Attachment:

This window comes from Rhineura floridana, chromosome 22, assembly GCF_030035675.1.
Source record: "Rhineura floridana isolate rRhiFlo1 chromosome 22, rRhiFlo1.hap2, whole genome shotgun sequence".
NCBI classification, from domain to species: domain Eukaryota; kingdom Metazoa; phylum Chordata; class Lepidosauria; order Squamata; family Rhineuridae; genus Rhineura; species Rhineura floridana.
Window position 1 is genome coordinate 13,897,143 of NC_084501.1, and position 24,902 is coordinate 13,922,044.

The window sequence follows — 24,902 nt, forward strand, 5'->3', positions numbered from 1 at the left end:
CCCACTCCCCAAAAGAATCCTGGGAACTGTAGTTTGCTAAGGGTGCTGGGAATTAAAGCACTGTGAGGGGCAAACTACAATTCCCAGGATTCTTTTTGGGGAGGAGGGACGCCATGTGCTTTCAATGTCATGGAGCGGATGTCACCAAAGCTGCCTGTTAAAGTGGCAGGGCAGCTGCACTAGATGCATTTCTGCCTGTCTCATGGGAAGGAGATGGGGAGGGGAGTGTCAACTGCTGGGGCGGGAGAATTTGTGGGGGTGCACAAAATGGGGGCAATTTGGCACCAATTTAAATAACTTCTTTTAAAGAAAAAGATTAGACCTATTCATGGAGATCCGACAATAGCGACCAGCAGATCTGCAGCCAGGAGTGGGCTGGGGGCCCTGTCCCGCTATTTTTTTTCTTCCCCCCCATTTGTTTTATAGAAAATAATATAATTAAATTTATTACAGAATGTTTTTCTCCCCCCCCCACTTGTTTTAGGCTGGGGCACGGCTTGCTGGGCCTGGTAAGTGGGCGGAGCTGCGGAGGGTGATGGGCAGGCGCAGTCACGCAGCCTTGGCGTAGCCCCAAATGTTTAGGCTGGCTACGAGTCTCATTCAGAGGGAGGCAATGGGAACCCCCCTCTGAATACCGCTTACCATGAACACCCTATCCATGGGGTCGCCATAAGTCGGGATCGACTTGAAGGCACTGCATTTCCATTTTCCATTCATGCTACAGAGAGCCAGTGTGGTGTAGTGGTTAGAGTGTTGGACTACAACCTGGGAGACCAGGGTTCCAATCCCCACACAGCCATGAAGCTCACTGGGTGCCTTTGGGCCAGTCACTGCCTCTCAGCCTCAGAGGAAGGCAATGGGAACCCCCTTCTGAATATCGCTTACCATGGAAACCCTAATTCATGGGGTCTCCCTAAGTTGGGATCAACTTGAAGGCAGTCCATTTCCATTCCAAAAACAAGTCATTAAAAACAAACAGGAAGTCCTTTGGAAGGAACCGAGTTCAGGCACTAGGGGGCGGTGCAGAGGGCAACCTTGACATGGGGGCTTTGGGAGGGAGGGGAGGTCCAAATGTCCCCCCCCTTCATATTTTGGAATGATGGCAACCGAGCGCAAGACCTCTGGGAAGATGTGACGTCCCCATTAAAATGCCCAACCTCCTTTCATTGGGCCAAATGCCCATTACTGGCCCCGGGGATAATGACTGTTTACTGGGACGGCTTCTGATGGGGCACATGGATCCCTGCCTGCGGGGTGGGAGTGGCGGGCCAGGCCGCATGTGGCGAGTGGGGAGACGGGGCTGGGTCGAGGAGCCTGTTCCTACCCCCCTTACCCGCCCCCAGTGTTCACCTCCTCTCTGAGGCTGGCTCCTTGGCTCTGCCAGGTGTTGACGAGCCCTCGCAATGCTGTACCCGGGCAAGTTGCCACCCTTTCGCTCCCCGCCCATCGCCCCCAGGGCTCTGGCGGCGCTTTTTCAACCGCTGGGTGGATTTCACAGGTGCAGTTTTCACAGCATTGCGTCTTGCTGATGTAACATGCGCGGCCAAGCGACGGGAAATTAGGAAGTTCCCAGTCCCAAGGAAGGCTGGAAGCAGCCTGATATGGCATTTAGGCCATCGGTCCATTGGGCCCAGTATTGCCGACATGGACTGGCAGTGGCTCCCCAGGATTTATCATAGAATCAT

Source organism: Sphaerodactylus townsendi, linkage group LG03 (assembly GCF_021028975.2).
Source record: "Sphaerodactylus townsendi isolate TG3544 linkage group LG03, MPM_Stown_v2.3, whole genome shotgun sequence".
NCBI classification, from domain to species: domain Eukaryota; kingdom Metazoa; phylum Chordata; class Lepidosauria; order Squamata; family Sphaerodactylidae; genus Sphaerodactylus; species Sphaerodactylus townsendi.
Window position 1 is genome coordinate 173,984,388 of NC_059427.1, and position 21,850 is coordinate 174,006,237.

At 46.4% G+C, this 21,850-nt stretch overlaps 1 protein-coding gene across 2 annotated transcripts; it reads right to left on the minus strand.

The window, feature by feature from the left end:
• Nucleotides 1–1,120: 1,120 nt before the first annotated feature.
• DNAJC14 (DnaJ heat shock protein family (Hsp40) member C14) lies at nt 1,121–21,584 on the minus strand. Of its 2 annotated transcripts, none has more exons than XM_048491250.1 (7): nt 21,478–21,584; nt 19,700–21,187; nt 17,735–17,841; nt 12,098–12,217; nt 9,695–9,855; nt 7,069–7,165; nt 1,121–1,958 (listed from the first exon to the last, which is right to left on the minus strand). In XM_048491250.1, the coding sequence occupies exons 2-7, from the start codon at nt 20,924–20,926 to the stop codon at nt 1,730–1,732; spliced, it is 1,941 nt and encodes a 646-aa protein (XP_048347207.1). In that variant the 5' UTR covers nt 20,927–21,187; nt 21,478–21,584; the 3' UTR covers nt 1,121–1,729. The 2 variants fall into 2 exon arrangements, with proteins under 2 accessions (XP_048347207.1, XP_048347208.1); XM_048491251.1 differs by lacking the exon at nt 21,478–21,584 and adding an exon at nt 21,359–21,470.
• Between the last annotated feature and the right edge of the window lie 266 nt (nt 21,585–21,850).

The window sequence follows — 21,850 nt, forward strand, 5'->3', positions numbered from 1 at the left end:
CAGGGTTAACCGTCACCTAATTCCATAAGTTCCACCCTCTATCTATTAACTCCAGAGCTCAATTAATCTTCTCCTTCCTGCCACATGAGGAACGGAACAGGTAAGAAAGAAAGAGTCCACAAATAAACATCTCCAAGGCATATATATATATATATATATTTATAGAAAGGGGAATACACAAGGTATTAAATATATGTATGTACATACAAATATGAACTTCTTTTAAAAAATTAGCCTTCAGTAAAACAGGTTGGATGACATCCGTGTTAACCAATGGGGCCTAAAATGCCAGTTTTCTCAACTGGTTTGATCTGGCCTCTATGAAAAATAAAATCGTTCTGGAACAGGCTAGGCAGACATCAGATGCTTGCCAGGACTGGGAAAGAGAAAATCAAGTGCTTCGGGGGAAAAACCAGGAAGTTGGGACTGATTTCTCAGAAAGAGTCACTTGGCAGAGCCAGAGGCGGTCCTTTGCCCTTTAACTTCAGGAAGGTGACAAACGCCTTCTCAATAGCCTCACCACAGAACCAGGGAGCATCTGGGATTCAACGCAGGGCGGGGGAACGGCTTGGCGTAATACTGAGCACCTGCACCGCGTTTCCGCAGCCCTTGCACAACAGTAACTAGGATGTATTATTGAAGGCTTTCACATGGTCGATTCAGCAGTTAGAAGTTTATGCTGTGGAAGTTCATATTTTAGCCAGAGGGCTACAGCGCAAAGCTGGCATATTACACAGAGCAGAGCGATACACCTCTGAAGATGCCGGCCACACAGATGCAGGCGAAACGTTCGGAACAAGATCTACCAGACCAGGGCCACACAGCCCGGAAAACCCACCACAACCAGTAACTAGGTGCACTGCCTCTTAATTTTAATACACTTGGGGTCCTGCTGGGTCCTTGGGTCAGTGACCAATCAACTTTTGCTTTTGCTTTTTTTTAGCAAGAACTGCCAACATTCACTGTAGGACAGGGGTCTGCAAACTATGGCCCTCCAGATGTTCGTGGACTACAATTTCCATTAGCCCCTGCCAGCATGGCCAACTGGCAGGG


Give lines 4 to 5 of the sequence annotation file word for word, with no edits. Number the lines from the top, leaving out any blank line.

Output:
Window position 1 is genome coordinate 13,897,143 of NC_084501.1, and position 24,902 is coordinate 13,922,044.

The window sequence follows — 24,902 nt, forward strand, 5'->3', positions numbered from 1 at the left end: